This is how parents in burnout feel. This is how one parent out of twenty (one per classroom!) feels at this very moment. According to a recently published international study, burnout world-wide is 5%, and that figure is twice as high in some Western countries (International Investigation of Parental Burnout [IIPB] Consortium, in press). And this was before the COVID and the lockdown, which presumably has increased the prevalence of parental burnout.

In a society that is currently facing so many challenges and crises (sanitary, environmental, economic, …), should we really care about parents’ burnout? Mounting scientific evidence suggests that we should, for at least three reasons:

  • Parental burnout severely increases chronic neuroendocrine activation (Brianda, Roskam et al., 2020; Brianda, Roskam & Mikolajczak, 2020) and allostatic load, which is known to decrease the body’s ability to defend against viruses and pathogens. At a time where immunity is key, this effect should not be underestimated.
  • Parental burnout increases the risk of child neglect and/or violence against one’s children (Mikolajczak et al., 2019; Mikolajczak et al., 2020), much more so than close disorders (Szczygiel et al., 2020). Our qualitative or clinical encounters with these parents suggest that severe exhaustion can even render violent parents who have never been violent before and who are philosophically opposed to violence. And this is hardly surprising considering that parental burnout increases cortisol levels up to twice that of control parents (Brianda et al., 2020), and that cortisol is known to fuel anger and harsh parenting practices.
  • Parental burnout increases suicidal ideations, much more so than does depression (Mikolajczak et al., 2019; Mikolajczak et al., 2020) — although it is a diagnostic criterion of the latter. This is not surprising considering that parents in burnout often have the feeling that they are stuck with the source of their suffering, with no place to hide or seek comfort except for death. If burnout has brought about neglect or violence, it is likely that the latter also participate to suicidal urges.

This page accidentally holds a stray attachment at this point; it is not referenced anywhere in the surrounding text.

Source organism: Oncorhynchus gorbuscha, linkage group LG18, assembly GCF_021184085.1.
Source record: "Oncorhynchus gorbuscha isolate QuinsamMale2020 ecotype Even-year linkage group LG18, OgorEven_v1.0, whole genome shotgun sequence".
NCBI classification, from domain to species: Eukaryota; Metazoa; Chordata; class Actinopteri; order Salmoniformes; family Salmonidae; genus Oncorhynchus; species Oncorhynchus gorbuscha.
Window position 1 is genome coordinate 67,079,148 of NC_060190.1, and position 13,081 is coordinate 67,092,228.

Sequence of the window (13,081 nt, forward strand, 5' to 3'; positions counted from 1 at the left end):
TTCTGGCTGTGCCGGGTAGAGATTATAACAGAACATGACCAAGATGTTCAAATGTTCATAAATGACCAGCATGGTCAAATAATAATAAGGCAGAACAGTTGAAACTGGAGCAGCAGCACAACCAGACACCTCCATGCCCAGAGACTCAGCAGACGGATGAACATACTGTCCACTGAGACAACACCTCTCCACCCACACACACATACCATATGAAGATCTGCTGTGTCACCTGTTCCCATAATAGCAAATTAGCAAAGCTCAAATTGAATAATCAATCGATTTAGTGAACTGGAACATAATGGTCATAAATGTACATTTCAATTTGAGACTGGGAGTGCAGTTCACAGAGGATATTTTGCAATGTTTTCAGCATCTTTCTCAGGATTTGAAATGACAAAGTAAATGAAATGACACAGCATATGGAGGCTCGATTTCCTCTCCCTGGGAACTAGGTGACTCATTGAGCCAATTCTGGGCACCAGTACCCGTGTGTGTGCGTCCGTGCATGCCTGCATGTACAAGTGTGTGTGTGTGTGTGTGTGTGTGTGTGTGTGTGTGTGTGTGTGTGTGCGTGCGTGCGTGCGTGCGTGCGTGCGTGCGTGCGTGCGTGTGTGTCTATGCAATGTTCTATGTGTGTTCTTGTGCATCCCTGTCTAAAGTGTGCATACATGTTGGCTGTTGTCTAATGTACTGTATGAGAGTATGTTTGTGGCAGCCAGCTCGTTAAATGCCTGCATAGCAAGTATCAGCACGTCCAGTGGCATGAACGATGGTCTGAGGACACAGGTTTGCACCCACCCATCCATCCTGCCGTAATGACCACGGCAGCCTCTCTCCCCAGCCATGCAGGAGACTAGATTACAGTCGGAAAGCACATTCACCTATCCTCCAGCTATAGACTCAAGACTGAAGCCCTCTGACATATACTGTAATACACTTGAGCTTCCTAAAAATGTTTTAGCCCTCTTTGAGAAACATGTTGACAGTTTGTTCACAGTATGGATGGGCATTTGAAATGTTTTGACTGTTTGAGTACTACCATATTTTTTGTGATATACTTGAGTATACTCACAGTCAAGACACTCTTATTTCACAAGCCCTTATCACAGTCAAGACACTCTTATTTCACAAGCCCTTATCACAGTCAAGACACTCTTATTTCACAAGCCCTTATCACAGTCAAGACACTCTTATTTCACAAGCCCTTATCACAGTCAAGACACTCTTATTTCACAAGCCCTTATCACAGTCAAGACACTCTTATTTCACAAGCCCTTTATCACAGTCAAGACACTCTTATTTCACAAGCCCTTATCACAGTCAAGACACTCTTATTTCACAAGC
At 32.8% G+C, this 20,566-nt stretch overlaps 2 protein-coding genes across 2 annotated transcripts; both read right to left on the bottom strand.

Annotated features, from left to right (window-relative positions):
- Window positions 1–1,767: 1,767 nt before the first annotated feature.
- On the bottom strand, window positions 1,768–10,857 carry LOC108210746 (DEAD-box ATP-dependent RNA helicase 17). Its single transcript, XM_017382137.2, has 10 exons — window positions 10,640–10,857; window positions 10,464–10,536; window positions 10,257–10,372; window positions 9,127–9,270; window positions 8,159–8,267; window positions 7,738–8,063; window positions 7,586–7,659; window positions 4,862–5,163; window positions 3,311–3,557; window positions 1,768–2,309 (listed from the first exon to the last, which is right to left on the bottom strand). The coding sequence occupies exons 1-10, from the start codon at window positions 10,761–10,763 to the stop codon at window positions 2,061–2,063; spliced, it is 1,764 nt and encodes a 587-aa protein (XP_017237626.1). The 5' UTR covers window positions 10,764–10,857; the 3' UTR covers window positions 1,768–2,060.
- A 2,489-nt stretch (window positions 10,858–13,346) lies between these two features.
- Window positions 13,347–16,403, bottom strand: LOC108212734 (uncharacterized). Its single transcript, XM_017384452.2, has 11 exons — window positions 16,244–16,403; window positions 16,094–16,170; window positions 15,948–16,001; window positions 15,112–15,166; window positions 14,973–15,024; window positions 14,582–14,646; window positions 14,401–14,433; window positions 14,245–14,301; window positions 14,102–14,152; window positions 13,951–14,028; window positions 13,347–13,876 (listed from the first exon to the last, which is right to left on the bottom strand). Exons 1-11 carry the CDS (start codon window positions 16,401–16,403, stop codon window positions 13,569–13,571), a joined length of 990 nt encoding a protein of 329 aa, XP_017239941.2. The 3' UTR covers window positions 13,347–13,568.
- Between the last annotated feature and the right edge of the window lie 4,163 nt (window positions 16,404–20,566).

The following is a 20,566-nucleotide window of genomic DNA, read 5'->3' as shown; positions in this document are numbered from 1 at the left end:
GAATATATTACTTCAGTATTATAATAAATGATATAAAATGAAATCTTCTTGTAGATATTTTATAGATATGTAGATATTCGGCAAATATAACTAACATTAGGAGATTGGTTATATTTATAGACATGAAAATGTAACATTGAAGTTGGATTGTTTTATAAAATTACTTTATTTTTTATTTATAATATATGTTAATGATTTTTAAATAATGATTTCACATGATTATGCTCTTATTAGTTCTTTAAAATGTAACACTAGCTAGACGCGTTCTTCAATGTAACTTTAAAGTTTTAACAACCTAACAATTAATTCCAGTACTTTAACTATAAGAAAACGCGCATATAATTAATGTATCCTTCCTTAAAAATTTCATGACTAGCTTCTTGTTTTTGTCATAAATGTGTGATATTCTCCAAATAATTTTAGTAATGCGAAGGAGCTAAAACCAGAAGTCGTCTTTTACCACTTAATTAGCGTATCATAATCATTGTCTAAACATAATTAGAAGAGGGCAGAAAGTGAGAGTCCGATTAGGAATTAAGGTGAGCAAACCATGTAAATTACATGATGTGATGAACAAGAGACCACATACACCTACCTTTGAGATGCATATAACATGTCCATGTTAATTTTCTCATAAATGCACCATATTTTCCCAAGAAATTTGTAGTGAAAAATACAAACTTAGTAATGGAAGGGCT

As the foregoing suggests, parental burnout is a serious disorder that deserves attention. Given the severity of its consequences for both parents and children, preventive steps should be taken at both individual and societal levels.

Reference Articles

Mikolajczak, M., Gross, J.J., & Roskam, I. (2019). Parental burnout: What is it and why does it matter? Clinical Psychological Science, 7, 1319-1329.

Mikolajczak, M., Gross, J.J., Stinglhamber, F., Lindhal-Norberg, A. & Roskam, I. (2020). Is parental burnout different from job burnout and depressive symptomatology? Clinical Psychological Science, 8, 673-689.

Discussion Questions